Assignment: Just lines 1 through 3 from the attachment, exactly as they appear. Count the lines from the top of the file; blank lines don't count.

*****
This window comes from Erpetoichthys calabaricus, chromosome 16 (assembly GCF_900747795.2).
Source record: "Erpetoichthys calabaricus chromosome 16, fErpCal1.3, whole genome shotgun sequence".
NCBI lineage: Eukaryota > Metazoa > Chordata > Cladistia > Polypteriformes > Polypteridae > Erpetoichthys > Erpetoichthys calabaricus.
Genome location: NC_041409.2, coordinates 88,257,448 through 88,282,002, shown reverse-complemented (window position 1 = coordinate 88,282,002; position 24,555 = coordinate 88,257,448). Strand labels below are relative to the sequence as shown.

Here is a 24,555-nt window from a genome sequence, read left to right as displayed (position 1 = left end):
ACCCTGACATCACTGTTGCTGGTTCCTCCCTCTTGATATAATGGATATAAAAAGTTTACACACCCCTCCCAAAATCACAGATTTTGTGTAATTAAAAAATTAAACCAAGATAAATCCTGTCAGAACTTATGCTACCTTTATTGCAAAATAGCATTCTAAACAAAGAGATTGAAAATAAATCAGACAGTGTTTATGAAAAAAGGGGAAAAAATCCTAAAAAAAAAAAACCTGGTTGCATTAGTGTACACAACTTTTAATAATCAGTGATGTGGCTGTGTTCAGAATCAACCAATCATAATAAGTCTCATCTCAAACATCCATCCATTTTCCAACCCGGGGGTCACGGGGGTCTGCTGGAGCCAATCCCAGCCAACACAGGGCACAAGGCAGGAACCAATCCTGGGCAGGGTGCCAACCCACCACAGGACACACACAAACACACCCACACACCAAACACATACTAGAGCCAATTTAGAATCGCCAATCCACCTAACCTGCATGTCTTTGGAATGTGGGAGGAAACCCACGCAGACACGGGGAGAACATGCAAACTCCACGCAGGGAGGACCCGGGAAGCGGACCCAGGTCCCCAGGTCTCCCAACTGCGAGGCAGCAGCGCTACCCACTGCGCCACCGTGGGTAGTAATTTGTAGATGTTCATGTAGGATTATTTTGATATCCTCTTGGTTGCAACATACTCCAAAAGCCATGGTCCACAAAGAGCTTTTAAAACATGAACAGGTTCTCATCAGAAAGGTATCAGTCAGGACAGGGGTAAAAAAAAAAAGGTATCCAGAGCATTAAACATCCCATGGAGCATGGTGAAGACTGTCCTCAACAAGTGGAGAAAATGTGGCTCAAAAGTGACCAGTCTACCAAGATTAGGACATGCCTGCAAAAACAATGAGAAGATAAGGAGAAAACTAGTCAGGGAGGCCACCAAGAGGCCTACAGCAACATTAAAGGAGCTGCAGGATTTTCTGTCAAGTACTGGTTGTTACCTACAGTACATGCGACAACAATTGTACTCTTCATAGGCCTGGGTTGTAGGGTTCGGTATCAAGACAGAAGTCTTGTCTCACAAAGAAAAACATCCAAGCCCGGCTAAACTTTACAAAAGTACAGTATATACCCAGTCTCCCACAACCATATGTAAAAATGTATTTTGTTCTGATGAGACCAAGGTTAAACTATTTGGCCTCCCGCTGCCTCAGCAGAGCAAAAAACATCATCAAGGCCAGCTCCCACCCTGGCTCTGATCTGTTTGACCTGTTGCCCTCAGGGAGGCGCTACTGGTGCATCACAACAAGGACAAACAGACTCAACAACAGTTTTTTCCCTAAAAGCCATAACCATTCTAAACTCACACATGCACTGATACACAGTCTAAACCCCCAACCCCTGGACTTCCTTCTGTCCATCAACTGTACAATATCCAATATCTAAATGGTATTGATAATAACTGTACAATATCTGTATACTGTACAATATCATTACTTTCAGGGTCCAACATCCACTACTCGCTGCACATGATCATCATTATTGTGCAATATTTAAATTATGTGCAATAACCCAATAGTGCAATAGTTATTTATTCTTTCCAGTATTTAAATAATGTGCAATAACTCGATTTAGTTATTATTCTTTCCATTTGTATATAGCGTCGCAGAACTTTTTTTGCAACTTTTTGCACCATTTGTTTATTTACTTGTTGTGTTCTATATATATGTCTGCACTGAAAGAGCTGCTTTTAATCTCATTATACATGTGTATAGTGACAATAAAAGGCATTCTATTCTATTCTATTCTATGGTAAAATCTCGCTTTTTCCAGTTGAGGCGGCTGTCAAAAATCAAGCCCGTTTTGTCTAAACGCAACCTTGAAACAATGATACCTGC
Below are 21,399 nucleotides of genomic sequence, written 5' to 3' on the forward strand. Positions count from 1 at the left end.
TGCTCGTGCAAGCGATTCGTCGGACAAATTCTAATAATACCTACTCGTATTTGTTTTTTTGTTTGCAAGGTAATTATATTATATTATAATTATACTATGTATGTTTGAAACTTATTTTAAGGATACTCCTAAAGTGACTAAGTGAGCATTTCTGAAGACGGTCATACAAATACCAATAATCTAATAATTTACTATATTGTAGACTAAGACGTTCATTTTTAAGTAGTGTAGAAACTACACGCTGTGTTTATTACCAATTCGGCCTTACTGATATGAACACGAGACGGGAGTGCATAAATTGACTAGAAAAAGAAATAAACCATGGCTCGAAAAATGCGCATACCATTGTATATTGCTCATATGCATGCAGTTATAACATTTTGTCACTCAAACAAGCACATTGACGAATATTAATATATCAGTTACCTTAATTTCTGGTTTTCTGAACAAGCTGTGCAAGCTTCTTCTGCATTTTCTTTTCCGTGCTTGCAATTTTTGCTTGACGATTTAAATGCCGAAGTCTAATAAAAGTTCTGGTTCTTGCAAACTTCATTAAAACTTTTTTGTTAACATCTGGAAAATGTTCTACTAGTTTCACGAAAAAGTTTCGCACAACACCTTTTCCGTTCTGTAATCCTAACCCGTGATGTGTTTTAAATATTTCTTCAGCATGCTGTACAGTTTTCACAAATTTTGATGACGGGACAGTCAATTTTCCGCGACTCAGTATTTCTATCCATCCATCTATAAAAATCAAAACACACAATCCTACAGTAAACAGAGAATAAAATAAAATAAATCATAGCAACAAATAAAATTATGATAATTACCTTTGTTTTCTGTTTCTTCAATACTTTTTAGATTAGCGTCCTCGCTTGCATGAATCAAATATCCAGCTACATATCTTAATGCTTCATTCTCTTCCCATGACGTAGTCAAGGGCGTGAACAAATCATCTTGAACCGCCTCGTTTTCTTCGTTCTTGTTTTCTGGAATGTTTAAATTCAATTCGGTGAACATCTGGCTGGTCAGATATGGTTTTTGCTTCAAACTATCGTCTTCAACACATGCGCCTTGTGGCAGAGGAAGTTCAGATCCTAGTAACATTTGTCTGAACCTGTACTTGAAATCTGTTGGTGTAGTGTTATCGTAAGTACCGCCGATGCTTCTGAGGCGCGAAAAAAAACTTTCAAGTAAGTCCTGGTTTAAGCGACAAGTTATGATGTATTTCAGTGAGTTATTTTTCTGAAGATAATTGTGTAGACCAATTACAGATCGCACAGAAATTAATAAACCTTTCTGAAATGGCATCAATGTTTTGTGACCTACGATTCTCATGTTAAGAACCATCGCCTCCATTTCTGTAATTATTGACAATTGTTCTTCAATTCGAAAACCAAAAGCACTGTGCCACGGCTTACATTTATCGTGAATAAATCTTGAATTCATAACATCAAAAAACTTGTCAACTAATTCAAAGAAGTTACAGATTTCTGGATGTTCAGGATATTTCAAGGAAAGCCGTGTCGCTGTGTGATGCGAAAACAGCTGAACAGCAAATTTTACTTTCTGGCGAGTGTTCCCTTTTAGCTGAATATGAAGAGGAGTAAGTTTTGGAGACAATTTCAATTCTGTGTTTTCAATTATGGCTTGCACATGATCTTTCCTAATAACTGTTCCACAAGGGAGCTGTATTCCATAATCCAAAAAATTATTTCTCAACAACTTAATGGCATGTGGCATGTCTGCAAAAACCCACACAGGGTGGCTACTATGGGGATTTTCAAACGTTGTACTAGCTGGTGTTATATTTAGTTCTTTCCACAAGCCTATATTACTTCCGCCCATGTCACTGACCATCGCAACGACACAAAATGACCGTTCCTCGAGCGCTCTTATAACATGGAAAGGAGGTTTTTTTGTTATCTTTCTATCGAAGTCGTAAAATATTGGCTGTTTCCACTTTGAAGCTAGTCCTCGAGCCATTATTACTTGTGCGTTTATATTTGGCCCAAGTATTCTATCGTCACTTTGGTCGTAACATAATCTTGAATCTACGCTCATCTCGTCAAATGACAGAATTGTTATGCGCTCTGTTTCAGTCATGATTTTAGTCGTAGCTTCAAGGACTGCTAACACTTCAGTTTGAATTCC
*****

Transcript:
This window comes from Erpetoichthys calabaricus, chromosome 16 (assembly GCF_900747795.2).
Source record: "Erpetoichthys calabaricus chromosome 16, fErpCal1.3, whole genome shotgun sequence".
NCBI lineage: Eukaryota > Metazoa > Chordata > Cladistia > Polypteriformes > Polypteridae > Erpetoichthys > Erpetoichthys calabaricus.